SABMiller is set to offload its American business for more than $10bn (£6.6bn) this week when it finally agrees terms on a merger with Anheuser- Busch InBev.

The Sunday Times writes that the Peroni maker is selling its 58% stake in Miller Coors to joint venture partner Molson Coors. The sale is seen as an essential step in winning competition watchdogs’ approval for Budweiser brewer AB InBev’s £70bn takeover of SAB. The Takeover Panel has twice extended the deadline for a firm agreement between SAB and AB InBev, but the papers says “barring a last-minute catastrophe” the announcement will be made on Wednesday. (The Sunday Times £)

Sainsbury’s is expected to post a 24% slide in pre-tax profits this week as it counts the cost of its price war. Although the grocer is the only one of the “Big Four” market leaders to have experienced a rise in sales, the cost of aggressive competition has put the group’s margins under pressure and cut profits by nearly a quarter. (The Telegraph)

Marks & Spencer chief Marc Bolland has given the first public confirmation that he plans to remain at the helm of the business for the foreseeable future – and will refuse any pay rise. Bolland told The Mail on Sunday he intends to ask the board to freeze his pay in the next financial year, confounding speculation that he might be replaced. His hard line on pay, which will be renegotiated in January and take him well into 2017, “suggests Bolland believes there is still some way to go on the turnaround plan”. (The Mail on Sunday)

Simon Watkins writing in the Mail on Sunday says M&S is finally catching on to the importance of profit margins. “It looks at last as if the future of Marks & Spencer is becoming clearer. Sales are falling and profits are rising. If that sounds like mixed news, then consider how much better it is that way round than sales rising and profits falling.” (The Mail on Sunday). Meanwhile, The Sunday Times writes: “The battle for Christmas sales is already under way — and M&S’s Marc Bolland is among the big players who cannot afford to lose it.” (The Sunday Times £)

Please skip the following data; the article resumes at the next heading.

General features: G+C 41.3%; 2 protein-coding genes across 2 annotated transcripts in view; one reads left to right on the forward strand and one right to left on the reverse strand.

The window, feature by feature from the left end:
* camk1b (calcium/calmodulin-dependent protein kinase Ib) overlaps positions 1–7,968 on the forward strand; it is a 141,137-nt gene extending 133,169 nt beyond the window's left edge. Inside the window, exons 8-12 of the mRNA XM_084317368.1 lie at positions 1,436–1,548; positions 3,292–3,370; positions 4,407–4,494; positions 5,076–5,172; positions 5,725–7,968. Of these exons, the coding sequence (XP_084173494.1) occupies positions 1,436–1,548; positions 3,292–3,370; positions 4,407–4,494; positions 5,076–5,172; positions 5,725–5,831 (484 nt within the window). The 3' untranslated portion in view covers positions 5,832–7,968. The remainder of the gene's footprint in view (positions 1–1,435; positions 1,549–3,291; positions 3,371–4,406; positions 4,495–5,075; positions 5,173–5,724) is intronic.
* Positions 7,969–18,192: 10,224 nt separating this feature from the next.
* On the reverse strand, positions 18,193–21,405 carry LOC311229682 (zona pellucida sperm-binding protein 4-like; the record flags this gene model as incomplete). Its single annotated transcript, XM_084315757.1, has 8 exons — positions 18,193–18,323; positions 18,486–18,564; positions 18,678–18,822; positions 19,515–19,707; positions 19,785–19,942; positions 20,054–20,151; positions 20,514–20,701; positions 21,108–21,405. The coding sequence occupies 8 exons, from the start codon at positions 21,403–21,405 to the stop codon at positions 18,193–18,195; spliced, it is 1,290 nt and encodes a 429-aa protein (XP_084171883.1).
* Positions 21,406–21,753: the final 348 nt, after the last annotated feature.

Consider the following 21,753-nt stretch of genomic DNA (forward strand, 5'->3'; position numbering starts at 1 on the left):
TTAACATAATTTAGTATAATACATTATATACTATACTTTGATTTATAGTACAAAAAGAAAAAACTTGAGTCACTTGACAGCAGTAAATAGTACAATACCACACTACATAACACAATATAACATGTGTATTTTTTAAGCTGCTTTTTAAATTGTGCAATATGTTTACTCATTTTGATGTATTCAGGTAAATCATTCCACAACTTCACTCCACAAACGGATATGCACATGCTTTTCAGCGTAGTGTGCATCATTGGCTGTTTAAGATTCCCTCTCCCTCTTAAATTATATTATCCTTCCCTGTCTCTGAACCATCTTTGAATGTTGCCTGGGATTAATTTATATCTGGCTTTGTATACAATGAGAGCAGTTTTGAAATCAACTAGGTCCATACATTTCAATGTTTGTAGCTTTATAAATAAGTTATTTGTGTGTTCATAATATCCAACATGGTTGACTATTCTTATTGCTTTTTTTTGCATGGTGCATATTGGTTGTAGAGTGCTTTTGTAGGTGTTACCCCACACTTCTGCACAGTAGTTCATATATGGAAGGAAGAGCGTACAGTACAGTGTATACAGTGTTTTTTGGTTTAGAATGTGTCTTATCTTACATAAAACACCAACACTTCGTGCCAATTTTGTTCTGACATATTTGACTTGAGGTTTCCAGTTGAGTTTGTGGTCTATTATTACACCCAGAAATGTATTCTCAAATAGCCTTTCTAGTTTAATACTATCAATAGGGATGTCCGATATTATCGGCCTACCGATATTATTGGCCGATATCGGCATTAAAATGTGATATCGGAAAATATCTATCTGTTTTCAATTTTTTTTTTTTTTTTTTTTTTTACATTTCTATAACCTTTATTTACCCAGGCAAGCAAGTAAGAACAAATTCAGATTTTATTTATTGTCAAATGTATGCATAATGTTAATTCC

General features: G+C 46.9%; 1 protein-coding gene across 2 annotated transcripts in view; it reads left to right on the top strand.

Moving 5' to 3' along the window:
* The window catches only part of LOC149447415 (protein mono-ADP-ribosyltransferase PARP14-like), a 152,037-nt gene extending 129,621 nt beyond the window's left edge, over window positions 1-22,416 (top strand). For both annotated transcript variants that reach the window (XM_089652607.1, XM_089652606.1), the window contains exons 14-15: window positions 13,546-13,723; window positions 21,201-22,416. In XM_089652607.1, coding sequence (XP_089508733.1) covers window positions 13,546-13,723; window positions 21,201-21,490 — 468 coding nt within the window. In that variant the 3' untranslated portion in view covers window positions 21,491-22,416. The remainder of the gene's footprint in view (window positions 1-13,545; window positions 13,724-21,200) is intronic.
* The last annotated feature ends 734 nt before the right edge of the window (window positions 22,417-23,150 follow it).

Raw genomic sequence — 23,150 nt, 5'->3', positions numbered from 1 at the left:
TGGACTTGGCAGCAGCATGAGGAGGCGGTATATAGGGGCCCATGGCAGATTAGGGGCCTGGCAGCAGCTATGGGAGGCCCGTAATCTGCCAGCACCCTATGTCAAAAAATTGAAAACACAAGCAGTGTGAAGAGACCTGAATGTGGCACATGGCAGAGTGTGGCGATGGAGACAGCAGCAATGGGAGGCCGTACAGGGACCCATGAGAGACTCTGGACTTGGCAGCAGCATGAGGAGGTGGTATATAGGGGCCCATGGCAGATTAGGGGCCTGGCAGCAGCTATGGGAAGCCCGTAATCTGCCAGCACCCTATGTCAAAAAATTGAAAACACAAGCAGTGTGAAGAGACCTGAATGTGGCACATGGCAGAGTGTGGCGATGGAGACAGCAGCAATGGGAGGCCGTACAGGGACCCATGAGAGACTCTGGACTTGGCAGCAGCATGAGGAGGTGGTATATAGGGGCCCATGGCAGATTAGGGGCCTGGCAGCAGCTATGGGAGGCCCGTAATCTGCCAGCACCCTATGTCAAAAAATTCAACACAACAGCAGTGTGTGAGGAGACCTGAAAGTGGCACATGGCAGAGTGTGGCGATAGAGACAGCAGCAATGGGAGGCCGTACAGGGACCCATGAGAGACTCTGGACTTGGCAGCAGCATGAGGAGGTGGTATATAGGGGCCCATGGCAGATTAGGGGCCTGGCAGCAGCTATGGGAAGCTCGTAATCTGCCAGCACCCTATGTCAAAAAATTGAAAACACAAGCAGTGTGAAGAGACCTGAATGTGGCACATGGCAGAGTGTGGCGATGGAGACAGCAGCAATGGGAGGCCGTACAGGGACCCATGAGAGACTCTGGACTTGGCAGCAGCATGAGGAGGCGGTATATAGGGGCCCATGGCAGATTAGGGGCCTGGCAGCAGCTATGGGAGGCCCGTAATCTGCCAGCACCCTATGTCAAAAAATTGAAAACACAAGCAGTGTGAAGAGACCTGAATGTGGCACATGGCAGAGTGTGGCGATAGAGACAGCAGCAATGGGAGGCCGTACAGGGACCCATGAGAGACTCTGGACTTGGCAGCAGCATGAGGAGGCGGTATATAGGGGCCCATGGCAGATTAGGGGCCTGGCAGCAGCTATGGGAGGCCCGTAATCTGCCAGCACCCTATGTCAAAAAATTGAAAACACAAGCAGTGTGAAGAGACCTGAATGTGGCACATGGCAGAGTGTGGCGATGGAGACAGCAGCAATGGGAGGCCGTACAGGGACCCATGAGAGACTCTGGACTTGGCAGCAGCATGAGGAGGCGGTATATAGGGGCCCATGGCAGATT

Global fast-food chains, German supermarkets and Swedish flat-pack furniture stores have few things in common, but simplicity appears to be one of them. According to the Global Brand Simplicity Index, Google, McDonald’s, Burger King, KFC, Ikea, Netflix and German discount supermarkets lead the way among globally “simple” brands. (The Times £)

The FT writes that City prejudice against Primark owner Associated British Foods overlooks the stamina of multi-strand ventures. “Objections from financial professionals to diversified businesses would be more convincing — if their own sector was not littered with them… If [ABF CEO] Mr Weston should be rebuked for spreading his eggs across multiple baskets, so must Mr Buffett.” (The Financial Times £)

The week of “Black Friday” is set to attract one in five British shoppers this year, making it more popular than the week before Christmas for festive shopping, according to a new report. Between November 23 and 27, shoppers are expected to flock to high street and online stores offering deals and discounts. (The Telegraph)

Reliance on voluntary action by alcohol firms to tackle drink-related harm has been a failure, a hard-hitting report warns. The “public health responsibility deal” unveiled during the last government has resulted in broken promises and too little being done to reduce problems such as underage drinking, the scathing assessment by the Institute of Alcohol Studies (IAS) states. (The Guardian)

In an interview with The Telegraph, Greggs’ boss Roger Whiteside says global growth is ‘impossible’. Demand for the bakery’s trademark sausage rolls and pasties is limited to the UK, he admits. (The Telegraph)

The Mail on Sunday has an interview with Brewdog’s co-founder James Watt – concluding “shameless publicity stunts work”. “After a mere eight years in business, it sells more than 30million bottles and cans of beer a year and has been named Britain’s fastest growing food and drinks company three years in a row.” (The Mail on Sunday)

Virgin Wines has announced £4.3million profit on turnover of £40million for the year to July 2015. The introduction of its sendagift and WineBank schemes, where ‘interest’ is paid in wine vouchers, lifted its customer base by 40,000 in the 12 months to July 31. (The Daily Mail)

Supermarket Morissons’ efforts to encourage customers to buy wonkier-shaped vegetables have been branded “pathetic” by the chef Hugh Fearnley-Whittingstall. The BBC show Hugh’s War on Waste last week saw the broadcaster giving away oversized and curvy parsnips outside a Morissons branch in Wimbledon, to highlight the food waste he says is caused by supermarkets’ excessively exacting cosmetic standards. (The Guardian)

Alex Brummer in the Daily Mail says the latest assault on a great Cadbury product, Fruit & Nut bars, tells us a great deal about the cultural vandalism that accompanies many overseas takeovers, as new owners seek to cut costs and globalise products with a distinct national flavour. But the damage is far deeper than that. (The Daily Mail)